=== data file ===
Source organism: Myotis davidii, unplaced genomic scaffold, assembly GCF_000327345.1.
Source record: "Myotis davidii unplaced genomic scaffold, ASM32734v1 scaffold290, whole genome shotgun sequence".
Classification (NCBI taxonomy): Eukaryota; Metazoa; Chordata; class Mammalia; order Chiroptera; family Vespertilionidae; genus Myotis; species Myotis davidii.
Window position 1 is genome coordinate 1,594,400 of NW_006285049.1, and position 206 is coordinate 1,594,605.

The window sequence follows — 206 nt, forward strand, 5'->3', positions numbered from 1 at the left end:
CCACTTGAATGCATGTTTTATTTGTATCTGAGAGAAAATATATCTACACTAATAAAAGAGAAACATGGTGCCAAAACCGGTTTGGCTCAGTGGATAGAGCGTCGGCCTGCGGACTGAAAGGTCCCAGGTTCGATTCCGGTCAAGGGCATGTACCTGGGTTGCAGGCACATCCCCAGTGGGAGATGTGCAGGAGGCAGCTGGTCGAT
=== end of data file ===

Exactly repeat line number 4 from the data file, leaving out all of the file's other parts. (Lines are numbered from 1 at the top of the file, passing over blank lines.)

Window position 1 is genome coordinate 1,594,400 of NW_006285049.1, and position 206 is coordinate 1,594,605.